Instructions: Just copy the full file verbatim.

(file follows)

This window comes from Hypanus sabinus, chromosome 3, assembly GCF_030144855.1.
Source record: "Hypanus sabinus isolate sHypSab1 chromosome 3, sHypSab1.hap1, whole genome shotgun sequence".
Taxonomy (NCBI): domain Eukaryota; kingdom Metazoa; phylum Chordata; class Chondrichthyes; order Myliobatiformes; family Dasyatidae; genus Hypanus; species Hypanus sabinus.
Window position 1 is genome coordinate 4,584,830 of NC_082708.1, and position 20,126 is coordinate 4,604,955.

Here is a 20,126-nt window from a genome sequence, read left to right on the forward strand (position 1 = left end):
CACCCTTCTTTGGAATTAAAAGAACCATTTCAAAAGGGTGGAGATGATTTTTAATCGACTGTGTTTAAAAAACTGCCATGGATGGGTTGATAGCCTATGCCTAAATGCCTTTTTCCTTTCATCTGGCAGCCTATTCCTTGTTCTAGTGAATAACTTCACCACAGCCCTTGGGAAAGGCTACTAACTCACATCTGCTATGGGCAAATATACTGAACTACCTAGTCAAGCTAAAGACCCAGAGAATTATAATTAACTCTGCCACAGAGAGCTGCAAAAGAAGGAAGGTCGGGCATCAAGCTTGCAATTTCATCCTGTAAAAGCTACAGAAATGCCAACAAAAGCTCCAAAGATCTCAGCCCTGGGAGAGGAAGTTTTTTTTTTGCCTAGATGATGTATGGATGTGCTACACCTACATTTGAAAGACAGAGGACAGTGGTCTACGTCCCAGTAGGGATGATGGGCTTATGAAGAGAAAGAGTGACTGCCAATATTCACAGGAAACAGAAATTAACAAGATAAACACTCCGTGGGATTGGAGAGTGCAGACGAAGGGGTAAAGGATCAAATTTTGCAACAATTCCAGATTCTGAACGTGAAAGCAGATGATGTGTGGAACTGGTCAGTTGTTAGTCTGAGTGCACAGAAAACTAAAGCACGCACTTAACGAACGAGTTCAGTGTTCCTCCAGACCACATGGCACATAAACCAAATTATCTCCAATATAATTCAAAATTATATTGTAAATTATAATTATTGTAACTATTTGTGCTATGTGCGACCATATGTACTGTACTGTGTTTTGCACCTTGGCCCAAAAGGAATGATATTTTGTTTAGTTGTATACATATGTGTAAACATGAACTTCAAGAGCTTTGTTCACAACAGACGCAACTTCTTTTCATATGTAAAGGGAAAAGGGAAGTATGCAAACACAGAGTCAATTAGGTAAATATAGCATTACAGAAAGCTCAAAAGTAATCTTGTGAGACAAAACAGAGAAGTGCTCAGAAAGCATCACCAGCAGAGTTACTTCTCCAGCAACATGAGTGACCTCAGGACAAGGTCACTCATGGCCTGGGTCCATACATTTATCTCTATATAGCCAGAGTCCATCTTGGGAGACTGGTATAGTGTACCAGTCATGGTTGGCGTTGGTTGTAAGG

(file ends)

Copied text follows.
This window comes from Hypanus sabinus, chromosome 3, assembly GCF_030144855.1.
Source record: "Hypanus sabinus isolate sHypSab1 chromosome 3, sHypSab1.hap1, whole genome shotgun sequence".
Taxonomy (NCBI): domain Eukaryota; kingdom Metazoa; phylum Chordata; class Chondrichthyes; order Myliobatiformes; family Dasyatidae; genus Hypanus; species Hypanus sabinus.
Window position 1 is genome coordinate 4,584,830 of NC_082708.1, and position 20,126 is coordinate 4,604,955.

Here is a 20,126-nt window from a genome sequence, read left to right on the forward strand (position 1 = left end):
CACCCTTCTTTGGAATTAAAAGAACCATTTCAAAAGGGTGGAGATGATTTTTAATCGACTGTGTTTAAAAAACTGCCATGGATGGGTTGATAGCCTATGCCTAAATGCCTTTTTCCTTTCATCTGGCAGCCTATTCCTTGTTCTAGTGAATAACTTCACCACAGCCCTTGGGAAAGGCTACTAACTCACATCTGCTATGGGCAAATATACTGAACTACCTAGTCAAGCTAAAGACCCAGAGAATTATAATTAACTCTGCCACAGAGAGCTGCAAAAGAAGGAAGGTCGGGCATCAAGCTTGCAATTTCATCCTGTAAAAGCTACAGAAATGCCAACAAAAGCTCCAAAGATCTCAGCCCTGGGAGAGGAAGTTTTTTTTTTGCCTAGATGATGTATGGATGTGCTACACCTACATTTGAAAGACAGAGGACAGTGGTCTACGTCCCAGTAGGGATGATGGGCTTATGAAGAGAAAGAGTGACTGCCAATATTCACAGGAAACAGAAATTAACAAGATAAACACTCCGTGGGATTGGAGAGTGCAGACGAAGGGGTAAAGGATCAAATTTTGCAACAATTCCAGATTCTGAACGTGAAAGCAGATGATGTGTGGAACTGGTCAGTTGTTAGTCTGAGTGCACAGAAAACTAAAGCACGCACTTAACGAACGAGTTCAGTGTTCCTCCAGACCACATGGCACATAAACCAAATTATCTCCAATATAATTCAAAATTATATTGTAAATTATAATTATTGTAACTATTTGTGCTATGTGCGACCATATGTACTGTACTGTGTTTTGCACCTTGGCCCAAAAGGAATGATATTTTGTTTAGTTGTATACATATGTGTAAACATGAACTTCAAGAGCTTTGTTCACAACAGACGCAACTTCTTTTCATATGTAAAGGGAAAAGGGAAGTATGCAAACACAGAGTCAATTAGGTAAATATAGCATTACAGAAAGCTCAAAAGTAATCTTGTGAGACAAAACAGAGAAGTGCTCAGAAAGCATCACCAGCAGAGTTACTTCTCCAGCAACATGAGTGACCTCAGGACAAGGTCACTCATGGCCTGGGTCCATACATTTATCTCTATATAGCCAGAGTCCATCTTGGGAGACTGGTATAGTGTACCAGTCATGGTTGGCGTTGGTTGTAAGG